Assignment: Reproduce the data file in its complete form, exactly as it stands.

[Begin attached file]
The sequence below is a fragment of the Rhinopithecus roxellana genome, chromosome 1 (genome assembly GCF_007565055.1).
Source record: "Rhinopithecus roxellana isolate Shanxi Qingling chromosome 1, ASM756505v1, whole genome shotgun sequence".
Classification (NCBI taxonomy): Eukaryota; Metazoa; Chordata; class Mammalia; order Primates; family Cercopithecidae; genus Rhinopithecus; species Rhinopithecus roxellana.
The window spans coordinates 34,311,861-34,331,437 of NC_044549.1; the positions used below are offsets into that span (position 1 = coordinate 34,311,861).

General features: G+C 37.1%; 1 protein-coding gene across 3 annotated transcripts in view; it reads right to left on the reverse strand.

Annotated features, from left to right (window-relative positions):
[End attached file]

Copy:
The sequence below is a fragment of the Rhinopithecus roxellana genome, chromosome 1 (genome assembly GCF_007565055.1).
Source record: "Rhinopithecus roxellana isolate Shanxi Qingling chromosome 1, ASM756505v1, whole genome shotgun sequence".
Classification (NCBI taxonomy): Eukaryota; Metazoa; Chordata; class Mammalia; order Primates; family Cercopithecidae; genus Rhinopithecus; species Rhinopithecus roxellana.
The window spans coordinates 34,311,861-34,331,437 of NC_044549.1; the positions used below are offsets into that span (position 1 = coordinate 34,311,861).

General features: G+C 37.1%; 1 protein-coding gene across 3 annotated transcripts in view; it reads right to left on the reverse strand.

Annotated features, from left to right (window-relative positions):